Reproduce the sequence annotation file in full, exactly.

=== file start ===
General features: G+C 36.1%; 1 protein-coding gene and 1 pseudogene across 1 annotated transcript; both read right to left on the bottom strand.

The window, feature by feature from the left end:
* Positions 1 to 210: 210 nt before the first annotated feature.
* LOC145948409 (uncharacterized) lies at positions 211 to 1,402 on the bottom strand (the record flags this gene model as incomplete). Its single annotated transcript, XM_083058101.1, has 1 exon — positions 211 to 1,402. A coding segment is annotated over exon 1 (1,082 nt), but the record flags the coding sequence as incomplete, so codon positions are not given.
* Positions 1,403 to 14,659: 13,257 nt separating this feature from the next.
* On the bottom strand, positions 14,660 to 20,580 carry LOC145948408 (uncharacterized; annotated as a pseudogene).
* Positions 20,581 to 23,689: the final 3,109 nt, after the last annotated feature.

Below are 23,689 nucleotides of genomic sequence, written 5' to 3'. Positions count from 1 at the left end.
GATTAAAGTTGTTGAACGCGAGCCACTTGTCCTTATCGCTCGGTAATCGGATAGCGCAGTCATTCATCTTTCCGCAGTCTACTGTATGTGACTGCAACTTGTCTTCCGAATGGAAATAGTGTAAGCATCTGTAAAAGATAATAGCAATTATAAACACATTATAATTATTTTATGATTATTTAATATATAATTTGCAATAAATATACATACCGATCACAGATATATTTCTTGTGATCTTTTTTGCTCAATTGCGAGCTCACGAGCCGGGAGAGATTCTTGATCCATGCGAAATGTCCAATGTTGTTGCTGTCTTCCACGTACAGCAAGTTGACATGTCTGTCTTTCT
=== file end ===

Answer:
General features: G+C 36.1%; 1 protein-coding gene and 1 pseudogene across 1 annotated transcript; both read right to left on the bottom strand.

The window, feature by feature from the left end:
* Positions 1 to 210: 210 nt before the first annotated feature.
* LOC145948409 (uncharacterized) lies at positions 211 to 1,402 on the bottom strand (the record flags this gene model as incomplete). Its single annotated transcript, XM_083058101.1, has 1 exon — positions 211 to 1,402. A coding segment is annotated over exon 1 (1,082 nt), but the record flags the coding sequence as incomplete, so codon positions are not given.
* Positions 1,403 to 14,659: 13,257 nt separating this feature from the next.
* On the bottom strand, positions 14,660 to 20,580 carry LOC145948408 (uncharacterized; annotated as a pseudogene).
* Positions 20,581 to 23,689: the final 3,109 nt, after the last annotated feature.

Below are 23,689 nucleotides of genomic sequence, written 5' to 3'. Positions count from 1 at the left end.
GATTAAAGTTGTTGAACGCGAGCCACTTGTCCTTATCGCTCGGTAATCGGATAGCGCAGTCATTCATCTTTCCGCAGTCTACTGTATGTGACTGCAACTTGTCTTCCGAATGGAAATAGTGTAAGCATCTGTAAAAGATAATAGCAATTATAAACACATTATAATTATTTTATGATTATTTAATATATAATTTGCAATAAATATACATACCGATCACAGATATATTTCTTGTGATCTTTTTTGCTCAATTGCGAGCTCACGAGCCGGGAGAGATTCTTGATCCATGCGAAATGTCCAATGTTGTTGCTGTCTTCCACGTACAGCAAGTTGACATGTCTGTCTTTCT